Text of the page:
By this time my supervisor had arrived. He explained that he'd negotiated the software contract to be paid on a monthly basis that also included part of the original purchase amount along with the yearly maintenance fee. He verified the bill had been paid each month and began to make phone calls to his contacts at the vendor. Of course, as luck would have it, the vendor was in another time zone, so another half hour passed before we got a return call.
The vendor said the software wasn't working because we were using old keys and the company had emailed new keys to us three months before. The rep even said the team had carbon-copied me as well since they had my contact information from ongoing communications we'd had about setting up and using the software.
Not wanting to outright deny ever having received the email, I went to my PC and checked my saved messages. I specifically create a directory for each vendor's email and save all communications from them in that directory. I had no emails from this vendor the entire week that the rep claimed to have sent the keys.
I reported this to my supervisor, who was frantically searching his emails, also to no avail. In the meantime, the vendor reissued the keys, we applied them, and payroll was back up and running. But the missing emails were still a problem.
My supervisor and I looked through our emails again -- nothing. Studying the calendar more closely, we discovered that another change had been implemented the week prior to when the software vendor said we'd been sent the new keys. We'd switched to a new email scanning and filtering service in the cloud to relieve some of the burden on the mail server. The service had required close monitoring at first, training it on what to permit to let pass to the mail server.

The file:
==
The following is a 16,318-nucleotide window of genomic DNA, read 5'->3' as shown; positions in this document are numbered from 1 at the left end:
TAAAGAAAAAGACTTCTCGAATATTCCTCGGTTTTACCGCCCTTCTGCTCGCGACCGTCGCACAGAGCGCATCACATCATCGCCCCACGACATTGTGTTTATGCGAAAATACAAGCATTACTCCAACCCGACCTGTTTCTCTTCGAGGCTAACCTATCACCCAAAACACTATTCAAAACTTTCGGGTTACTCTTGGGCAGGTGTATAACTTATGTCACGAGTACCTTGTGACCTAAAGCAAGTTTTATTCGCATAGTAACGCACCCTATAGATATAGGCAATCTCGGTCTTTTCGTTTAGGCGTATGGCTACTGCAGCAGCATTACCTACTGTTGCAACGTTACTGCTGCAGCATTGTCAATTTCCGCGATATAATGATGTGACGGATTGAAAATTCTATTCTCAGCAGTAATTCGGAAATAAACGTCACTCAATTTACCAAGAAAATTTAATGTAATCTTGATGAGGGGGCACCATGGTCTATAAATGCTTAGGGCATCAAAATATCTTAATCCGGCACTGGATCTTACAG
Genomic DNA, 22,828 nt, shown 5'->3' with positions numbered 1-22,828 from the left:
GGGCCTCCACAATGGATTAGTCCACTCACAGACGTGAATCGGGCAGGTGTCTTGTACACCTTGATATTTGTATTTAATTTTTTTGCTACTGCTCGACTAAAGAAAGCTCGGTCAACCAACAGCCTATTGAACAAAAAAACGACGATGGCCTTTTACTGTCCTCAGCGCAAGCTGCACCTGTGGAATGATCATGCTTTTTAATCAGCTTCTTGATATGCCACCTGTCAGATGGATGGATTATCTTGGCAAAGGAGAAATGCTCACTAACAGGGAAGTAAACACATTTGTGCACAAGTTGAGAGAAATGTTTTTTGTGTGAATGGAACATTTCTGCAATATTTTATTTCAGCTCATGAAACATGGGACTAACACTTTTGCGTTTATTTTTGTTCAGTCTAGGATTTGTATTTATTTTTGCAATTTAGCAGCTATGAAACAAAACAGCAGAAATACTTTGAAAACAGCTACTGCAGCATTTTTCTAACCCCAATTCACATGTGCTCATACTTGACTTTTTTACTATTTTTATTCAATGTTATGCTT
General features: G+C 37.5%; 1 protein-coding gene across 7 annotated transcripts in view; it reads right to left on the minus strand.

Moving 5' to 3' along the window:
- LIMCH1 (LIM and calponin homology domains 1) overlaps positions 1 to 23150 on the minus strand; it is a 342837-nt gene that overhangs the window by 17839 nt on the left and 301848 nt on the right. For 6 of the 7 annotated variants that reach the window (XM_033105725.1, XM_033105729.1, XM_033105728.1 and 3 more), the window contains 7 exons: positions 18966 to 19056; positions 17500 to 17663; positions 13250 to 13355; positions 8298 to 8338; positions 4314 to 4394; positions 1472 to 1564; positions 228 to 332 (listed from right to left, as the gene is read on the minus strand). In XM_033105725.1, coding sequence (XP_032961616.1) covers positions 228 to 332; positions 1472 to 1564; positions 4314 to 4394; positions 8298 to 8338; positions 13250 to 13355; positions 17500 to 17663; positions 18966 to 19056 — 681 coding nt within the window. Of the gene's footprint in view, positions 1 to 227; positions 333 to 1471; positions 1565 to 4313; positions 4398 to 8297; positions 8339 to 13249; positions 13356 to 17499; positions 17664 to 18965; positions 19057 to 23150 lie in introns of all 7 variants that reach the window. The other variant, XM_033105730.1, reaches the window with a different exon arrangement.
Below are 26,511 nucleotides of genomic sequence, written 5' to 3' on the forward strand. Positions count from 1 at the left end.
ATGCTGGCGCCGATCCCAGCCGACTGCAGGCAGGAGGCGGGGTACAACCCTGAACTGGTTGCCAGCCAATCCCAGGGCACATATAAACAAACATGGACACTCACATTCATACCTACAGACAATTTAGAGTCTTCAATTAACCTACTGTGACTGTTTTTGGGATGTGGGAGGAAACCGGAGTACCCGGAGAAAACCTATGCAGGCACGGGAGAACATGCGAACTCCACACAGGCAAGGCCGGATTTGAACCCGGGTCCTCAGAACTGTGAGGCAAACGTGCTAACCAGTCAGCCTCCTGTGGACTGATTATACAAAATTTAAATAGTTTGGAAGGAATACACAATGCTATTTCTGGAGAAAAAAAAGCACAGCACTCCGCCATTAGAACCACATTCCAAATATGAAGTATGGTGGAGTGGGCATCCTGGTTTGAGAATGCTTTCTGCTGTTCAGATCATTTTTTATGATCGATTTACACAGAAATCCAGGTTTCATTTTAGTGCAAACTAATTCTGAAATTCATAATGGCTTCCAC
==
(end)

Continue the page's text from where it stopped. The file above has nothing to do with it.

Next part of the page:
We traced what had happened. Initially, this software vendor had been flagged and blocked, which was discovered about a week into using the new email service. The settings were changed to allow future emails from the vendor to go through, and we verified that at that point normal weekly updates and communications came in without a hitch. Since the mail was flowing, no one had dug any further back; otherwise, they would have discovered the email with the keys was still blocked.
It's hard to cover all the bases even though we try. We can make lists of details to address and check them twice. We can plead with users to report errors and messages to IT immediately. But even though it's maddening, in the end it doesn't hurt to get a reminder now and then to be more diligent on checking and following through with tech changes.
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This story, "Follow the money: IT unravels payroll puzzle," was originally published at InfoWorld.com. Read more crazy-but-true stories in the anonymous Off the Record blog at InfoWorld.com. For the latest business technology news, follow InfoWorld.com on Twitter.